Friday 18 May 2018

Trumpington Meadows Nature Reserve

Trumpington Meadows is a spacious expanse of flowering meadows, riverside, woodland, hedgerow and parkland. 

According to their website:

"... this expansive nature reserve and country park sits alongside the River Cam and Byron’s Pool Local Nature Reserve, straddling both sides of the M11. Created for wildlife and for people, it is a place to discover and enjoy nature, explore diverse habitats and wander by the river and through flower-filled meadows. There is a Wildlife Trust office and garden, allotments, and a range of interpretation features and hand-carved nature sculptures throughout the site. "

Trumpington Meadows is managed by Beds, Cambs and Northants Wildlife Trust

Action for Swifts was approached to see if it might be possible to increase the biodiversity of the site by installing nest boxes for Swifts. Initially, a Swift Tower was considered, but given that the offices on site included a high gable, it was decided to build a 10-box triangle colony box instead.

At the same time, in the year of Swift Awareness Week, Nature Picture Library was looking for a Swift project suitable for sponsorship. So what better, a high profile location on the outskirts of Cambridge with an ideal building for installing Swift boxes, and a benefactor looking for a Swift project to support.

Nature Picture Library makes a regular contribution to a small charity or specific project which is making a difference. They choose a different charity every three months. You can read about them here: and about some of the projects that they have supported here:

AfS has previously implemented triangular colony boxes containing 3, 5, 6 and 9 nesting chambers. With its shallow roof (30°), we decided to go for 10 nest chambers this time. It is a proven concept as most implementations so far have nesting Swifts.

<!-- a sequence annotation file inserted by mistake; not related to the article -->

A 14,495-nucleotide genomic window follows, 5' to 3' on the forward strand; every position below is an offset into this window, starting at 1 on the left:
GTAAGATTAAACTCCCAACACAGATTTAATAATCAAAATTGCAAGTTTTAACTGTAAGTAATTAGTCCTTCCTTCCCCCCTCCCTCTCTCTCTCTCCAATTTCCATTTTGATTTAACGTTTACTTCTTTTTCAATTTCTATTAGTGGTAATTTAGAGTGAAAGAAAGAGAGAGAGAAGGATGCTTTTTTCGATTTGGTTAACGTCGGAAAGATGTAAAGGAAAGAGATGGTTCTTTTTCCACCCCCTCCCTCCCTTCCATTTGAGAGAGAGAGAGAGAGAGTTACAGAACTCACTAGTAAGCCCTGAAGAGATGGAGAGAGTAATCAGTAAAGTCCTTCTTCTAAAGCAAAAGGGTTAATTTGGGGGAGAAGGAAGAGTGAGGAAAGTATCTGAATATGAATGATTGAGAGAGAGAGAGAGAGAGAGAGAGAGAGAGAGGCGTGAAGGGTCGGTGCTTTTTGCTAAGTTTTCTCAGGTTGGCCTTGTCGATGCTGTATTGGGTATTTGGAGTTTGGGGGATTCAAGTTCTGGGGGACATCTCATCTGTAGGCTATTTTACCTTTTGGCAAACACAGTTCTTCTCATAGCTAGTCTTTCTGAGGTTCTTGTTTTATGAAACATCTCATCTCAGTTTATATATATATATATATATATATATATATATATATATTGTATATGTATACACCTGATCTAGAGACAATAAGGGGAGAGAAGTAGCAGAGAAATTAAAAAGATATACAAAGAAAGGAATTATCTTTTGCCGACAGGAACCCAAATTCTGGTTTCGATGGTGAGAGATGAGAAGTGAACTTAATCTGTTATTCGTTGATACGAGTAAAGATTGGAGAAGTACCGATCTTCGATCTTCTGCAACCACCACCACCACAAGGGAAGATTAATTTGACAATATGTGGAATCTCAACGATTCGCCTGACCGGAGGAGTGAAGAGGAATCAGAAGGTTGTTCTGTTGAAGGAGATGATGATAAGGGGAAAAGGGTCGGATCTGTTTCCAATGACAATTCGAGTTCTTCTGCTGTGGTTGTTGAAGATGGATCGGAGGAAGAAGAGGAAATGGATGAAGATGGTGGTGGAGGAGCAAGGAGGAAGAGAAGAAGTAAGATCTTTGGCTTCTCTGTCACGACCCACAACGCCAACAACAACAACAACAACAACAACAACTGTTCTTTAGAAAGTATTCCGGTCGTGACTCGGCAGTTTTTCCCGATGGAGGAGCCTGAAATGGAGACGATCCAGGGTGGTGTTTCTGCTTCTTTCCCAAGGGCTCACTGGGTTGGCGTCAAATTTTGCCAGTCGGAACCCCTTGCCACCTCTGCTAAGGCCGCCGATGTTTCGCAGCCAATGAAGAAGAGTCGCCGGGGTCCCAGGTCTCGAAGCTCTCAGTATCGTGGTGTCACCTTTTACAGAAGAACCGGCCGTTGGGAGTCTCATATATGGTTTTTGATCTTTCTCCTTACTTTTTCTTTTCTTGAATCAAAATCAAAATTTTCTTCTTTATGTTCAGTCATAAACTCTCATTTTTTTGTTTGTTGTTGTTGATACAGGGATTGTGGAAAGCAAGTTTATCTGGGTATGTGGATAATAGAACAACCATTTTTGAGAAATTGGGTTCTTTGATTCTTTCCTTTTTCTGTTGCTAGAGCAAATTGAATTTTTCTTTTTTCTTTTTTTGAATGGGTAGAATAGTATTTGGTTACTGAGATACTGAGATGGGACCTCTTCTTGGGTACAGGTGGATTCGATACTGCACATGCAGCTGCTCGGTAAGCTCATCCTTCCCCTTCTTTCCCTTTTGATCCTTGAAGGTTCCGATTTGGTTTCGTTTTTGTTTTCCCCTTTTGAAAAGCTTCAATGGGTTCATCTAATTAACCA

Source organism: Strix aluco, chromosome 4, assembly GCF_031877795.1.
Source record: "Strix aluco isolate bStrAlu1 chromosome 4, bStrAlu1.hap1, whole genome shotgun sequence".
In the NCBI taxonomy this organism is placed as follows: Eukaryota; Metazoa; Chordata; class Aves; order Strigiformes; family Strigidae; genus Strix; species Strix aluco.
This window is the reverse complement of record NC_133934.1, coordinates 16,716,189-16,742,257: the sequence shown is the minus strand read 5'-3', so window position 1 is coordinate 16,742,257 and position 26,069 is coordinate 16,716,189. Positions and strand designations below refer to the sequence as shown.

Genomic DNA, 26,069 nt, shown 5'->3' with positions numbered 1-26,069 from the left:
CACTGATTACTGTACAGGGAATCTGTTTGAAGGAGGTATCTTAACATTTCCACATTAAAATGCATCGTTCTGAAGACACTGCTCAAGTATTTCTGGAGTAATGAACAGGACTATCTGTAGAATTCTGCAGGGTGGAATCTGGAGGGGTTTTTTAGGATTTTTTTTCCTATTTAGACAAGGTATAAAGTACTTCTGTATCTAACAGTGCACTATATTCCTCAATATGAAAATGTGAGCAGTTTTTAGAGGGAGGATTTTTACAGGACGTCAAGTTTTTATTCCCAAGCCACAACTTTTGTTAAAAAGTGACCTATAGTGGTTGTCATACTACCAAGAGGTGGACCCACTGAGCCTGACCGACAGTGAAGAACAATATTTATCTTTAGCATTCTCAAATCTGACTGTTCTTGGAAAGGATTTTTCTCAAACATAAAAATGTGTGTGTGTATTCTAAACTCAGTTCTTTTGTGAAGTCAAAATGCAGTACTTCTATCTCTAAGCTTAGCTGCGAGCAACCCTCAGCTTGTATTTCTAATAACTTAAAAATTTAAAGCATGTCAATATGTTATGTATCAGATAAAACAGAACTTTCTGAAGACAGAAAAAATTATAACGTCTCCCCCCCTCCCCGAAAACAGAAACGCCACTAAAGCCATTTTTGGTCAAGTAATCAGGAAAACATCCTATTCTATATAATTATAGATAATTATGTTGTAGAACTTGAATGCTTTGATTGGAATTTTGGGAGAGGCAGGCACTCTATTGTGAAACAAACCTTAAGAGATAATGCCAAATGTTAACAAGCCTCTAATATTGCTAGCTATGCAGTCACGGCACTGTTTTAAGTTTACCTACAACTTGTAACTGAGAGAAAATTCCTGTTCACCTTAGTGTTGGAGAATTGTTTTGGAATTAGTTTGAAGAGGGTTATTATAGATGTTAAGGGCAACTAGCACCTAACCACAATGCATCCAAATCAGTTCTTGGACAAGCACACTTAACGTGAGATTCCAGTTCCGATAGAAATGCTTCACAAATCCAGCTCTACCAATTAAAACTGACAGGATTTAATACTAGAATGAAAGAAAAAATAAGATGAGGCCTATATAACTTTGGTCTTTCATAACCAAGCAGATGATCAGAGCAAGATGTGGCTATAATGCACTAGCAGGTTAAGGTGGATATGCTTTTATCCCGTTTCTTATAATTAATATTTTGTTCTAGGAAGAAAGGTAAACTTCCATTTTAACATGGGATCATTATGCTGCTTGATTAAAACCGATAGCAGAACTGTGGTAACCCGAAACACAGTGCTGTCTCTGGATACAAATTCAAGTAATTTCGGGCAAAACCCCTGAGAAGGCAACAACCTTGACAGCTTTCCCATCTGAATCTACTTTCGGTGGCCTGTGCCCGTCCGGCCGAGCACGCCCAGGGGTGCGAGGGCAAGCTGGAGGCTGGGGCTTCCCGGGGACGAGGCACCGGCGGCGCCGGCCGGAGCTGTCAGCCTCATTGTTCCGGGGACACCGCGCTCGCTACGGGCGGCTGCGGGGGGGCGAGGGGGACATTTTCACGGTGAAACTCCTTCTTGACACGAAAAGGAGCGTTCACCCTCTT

We used this project as an opportunity to progress our attempts to determine whether Swifts prefer a dark or light interior. Half of the boxes are painted black inside.

Having carefully assessed the risks and devised a safe method of work, the body of the cabinet, weighing nearly 20kg, was installed by 3 people lifting it up 3 ladders. The central ladder had a reinforced standoff platform, which was raised every time the cabinet was raised. Finally, the middle person climbed the middle ladder to put the screws in while the 2 on the sides held it in place. The screws were carefully positioned in line with the internal timbers Then the front was screwed on. It all went very smoothly. 

A camera is installed in the top chamber, as this is the most likely to be occupied first, and all of the other chambers have been prepared for cameras if and when Swifts move into them. A tweeter for attraction calls is installed out of the weather under the box.

[At the time of writing, Swifts have already been seen approaching the boxes]

Front removed, ready for installation. Half the nest chambers are painted black.

A good height in a northerly facing aspect
Frontal view
Oblique view

Tweeter, installed out of the weather, and the AV cable.

[UPDATE June 2018: Swifts have been seen entering the bottom left box and the middle box
Further update July 2018 - a chick was seen peering out of the middle box]
[UPDATE October 2019: On inspecting the boxes, we found evidence of Swifts in all chambers, 5 contained a Swift's nest and 4 had obviously bred. In addition there was a pair of Swifts in the Starling box on the same gable, so 6 pairs of Swifts in all.]


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